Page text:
I enjoy technical solutions to problems. If there’s a little math involved and a trick or two, I tend to follow that path for a solution. But there is one thing that will affect your TCP throughput even more than the Bandwidth Delay Product. Be absolutely certain that the other side of the connection is reading fast enough. TCP is designed to put back pressure on the writer if the reader isn’t fast enough or purposely slows down.

Armed with this knowledge, and a few tuning options I chased a problem for too long. In reality, there was some network congestion in a trans-continental link (no surprise there) and the tool I was using had a bug. It would block on TCP writes in its event loop, which caused it to slow down on reads, which mean the daemon on the other side would block on TCP writes.

Now, if only finding that bug was as simple.


f(x) = (64*1024)/x
set ylabel "Bandwidth (Bytes Per Second)"
set xlabel "Latency (Seconds)"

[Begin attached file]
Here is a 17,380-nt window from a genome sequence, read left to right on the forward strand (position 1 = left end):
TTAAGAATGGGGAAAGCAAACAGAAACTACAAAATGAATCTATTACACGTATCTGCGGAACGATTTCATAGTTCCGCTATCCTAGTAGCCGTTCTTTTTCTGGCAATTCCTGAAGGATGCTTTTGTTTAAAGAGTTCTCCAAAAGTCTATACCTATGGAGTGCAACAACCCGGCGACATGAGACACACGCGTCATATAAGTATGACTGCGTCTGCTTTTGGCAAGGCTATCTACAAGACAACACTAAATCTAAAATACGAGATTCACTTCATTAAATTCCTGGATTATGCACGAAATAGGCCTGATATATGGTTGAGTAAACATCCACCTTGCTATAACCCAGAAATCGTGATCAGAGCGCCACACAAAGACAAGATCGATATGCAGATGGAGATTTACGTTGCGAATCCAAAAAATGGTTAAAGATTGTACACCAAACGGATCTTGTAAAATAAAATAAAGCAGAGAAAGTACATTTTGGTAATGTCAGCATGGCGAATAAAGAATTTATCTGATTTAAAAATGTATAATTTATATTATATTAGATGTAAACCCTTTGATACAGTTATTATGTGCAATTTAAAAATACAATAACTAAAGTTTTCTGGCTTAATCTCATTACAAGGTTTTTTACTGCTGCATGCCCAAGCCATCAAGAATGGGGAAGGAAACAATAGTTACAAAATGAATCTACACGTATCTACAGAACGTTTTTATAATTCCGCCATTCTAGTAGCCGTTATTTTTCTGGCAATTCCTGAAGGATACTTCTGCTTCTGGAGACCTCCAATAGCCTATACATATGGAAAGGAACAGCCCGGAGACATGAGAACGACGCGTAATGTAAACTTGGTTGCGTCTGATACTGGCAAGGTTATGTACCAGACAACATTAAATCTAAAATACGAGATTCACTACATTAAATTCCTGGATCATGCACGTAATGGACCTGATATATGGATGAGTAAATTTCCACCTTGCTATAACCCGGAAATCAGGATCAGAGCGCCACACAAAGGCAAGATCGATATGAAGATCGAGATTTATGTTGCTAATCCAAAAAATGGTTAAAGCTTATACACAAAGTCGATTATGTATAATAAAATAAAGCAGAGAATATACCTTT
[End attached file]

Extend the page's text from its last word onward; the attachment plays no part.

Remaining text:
set title "Throughput with 64K TCP Window / Buffer Size"
set logscale y 2
set key off
set label "100 Mbps" at .2,18107200
set label "1 Gbps" at .2,1.298576e9
set label "80 ms" at 0.1,1.04858e6
set arrow from 0.08,65535 to 0.08,2.097152e9 nohead lc rgb 'blue'
set terminal png size 800,600
set output 'output.png'
plot [0:1] [65536:2.097152e9] f(x), 13107200 with dots, 1.048576e9 with dots


I’ve been experimenting with Cyanite to make my Graphite cluster more reliable. The main problem I face is when a data node goes down the Graphite web app, more or less, stops responding to requests. Cyanite is a daemon written in Clojure that runs on the JVM. The daemon is stateless and stores timeseries data in Cassandra.

I found the documentation a bit lacking, so here’s how to setup Cyanite to build a scalable Graphite storage backend.

  1. Acquire a Cassandra database cluster. You will need at least Cassandra 3.4. The Makefile tests use Cassandra 3.5. I used Cassandra 3.7 in my experiments which is the current release as of this writing. (Note Cassandra’s new Tick-Tock based release cycle.)